15 February 2012 ~ 0 Comments

Threadless: New this week

It’s a very strong week of prints at Threadless, but for me Eskimo Pop by Andy Gonsalves (andyg) is the best of the bunch. It’s a great piece of cartooning that uses the contrast between red and white to tell a great story. The polar bear’s white blends right into the tee, so your eye goes right to his red tongue and that big ol’ droplet of blood. I like how the eskimo’s extreme distress seems to be coming more from a place of disappointment and bad luck than sheer terror, which keeps things funnier and serves as a better foil to the bear’s pure contentment. The minimal style is a perfect fit, making this tee look like a subversive popsicle ad from the 50s. So fun!

Wolf Pizza by Duke Aber is a bit different from most Threadless shirts- instead of being sourced from their contest, it was brought directly to the site by Tim & Eric’s Billion Dollar Movie. This is the kind of thing that would probably annoy me if the shirt were anything less than excellent, just because there’s so much talent entering the traditional way. But luckily the design is so fun and weird that it’s genuinely tough to object to. I mean, I’d gladly wear it and I’m not even a Tim & Eric fan. It combines two things, a bear and pizza, in a completely crazy neon way. While it does discretely reference the movie with the initialism T&EB$M tucked away in the swirls of the brain, it’s so subtle that it lets the radness of the art take center stage. Ridiculously good and ridiculously wearable.

Crepuscle by Florent Bodart (speakerine) has me looking at ornate architecture in a totally new way. The bottom of the scene depicts a mysterious, fog-drenched cityscape of towers peeking through the cloud cover, while the top is a clear night sky. But all is not as it seems- one of those rooftops is actually a spaceship, and it’s headed for the moon! Suddenly all those building silhouettes look less like a city and more like a huge arsenal of exploration just waiting to launch. One colorful hot air balloon soars high up on the tee, and addition I’d love more if its specific placement weren’t a bit awkward. It falls almost in the armpit in the men’s version and the underboob of the ladies, which is most unfortunate. I’m surprised no one adjusted that before the final version.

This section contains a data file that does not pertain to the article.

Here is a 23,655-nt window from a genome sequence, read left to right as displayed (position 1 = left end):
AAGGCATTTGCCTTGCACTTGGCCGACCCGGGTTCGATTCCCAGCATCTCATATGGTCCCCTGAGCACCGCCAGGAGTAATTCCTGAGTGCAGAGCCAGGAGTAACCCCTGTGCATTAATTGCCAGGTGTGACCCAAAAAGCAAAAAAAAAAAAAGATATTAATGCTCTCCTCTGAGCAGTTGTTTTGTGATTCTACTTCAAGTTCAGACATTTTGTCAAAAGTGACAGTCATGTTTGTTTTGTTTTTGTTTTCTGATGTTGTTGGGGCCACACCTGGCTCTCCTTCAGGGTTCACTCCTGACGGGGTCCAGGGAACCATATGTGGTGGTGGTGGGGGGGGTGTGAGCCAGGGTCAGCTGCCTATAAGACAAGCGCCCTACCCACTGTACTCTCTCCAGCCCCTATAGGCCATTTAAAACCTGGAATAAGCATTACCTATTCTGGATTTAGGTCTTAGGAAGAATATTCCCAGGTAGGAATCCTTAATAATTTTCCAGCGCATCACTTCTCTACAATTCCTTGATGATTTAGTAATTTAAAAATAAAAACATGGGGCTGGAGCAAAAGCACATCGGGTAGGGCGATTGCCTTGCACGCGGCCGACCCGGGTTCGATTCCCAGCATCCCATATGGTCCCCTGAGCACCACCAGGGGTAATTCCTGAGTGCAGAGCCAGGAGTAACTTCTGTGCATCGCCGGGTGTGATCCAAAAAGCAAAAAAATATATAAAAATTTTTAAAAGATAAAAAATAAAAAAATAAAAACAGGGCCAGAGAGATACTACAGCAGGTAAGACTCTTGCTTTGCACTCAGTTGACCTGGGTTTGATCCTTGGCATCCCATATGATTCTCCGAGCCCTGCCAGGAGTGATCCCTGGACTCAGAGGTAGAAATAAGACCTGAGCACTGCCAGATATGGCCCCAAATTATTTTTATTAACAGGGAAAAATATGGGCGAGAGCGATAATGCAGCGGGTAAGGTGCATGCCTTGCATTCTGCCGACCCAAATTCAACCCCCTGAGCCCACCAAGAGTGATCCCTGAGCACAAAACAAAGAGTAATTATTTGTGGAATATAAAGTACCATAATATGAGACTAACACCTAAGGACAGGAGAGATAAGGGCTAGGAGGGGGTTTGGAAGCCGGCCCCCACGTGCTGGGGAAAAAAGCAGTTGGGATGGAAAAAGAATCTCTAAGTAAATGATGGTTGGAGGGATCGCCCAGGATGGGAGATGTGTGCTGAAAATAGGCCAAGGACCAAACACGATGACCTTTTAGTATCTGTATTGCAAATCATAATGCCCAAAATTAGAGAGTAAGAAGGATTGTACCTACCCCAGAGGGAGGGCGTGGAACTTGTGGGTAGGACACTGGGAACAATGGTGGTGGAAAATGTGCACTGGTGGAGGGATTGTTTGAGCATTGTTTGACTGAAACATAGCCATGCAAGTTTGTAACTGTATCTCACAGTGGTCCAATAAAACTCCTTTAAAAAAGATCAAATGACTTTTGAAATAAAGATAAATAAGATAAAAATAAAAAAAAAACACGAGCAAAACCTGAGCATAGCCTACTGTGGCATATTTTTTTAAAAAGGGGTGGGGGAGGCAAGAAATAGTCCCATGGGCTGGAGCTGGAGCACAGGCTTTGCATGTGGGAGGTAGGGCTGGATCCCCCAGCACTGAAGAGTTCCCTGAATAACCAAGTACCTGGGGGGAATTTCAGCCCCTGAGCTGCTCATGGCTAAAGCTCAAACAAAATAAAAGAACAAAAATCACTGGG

Every Time a Cat Cleans Itself It Is Worshipping the Dark Lord by Jerrod Landon Porter (iheartjlp) is probably the first design about a cat licking itself that an actual young person would wear. Mixing cats with occult imagery and sharply carved text gives the tee a distinctive metal look, like a band tee for a group with an improbably long name. Although I’m on board with the demonic cats thing (and own plenty of Glitterhell tees to prove it) I can’t quite overcome my inner prude enough to get past the whole licking itself thing. Sorry cats, but I think your target audience of metal dudes who love kittens will sustain your sales even without my help.

A Place Where No One Can Hear Us by Rizki Syahril (gutsandglory) reminds me of the eighties. Not the cool hip hop 80s, or even the peppy video game 80s, but the pastel and geometric 80s. You know what I mean, that strange era in poster design where basically everything looked like Miami and had peach or teal shapes floating around. So the choice to display this scene in black and white is a huge coup, since it helps distance the art from the era’s more annoying missteps while capitalizing on the pure drama of the two figures an their path towards oblivion. It ends up being pretty successful, more like hearing a great song from the 80s than like seeing the video.

Threadless prints new shirts every week, chosen from the designs submitted by and voted on by site members. Most winners get $2000 cash and $500 in Threadless credit, with the possibility to earn more through Bestee awards, poster prints, and reprints. Artists printed through the Labs DTG program receive 10% of sales for the week their design is sold, and are allowed to keep the full rights to their design work.

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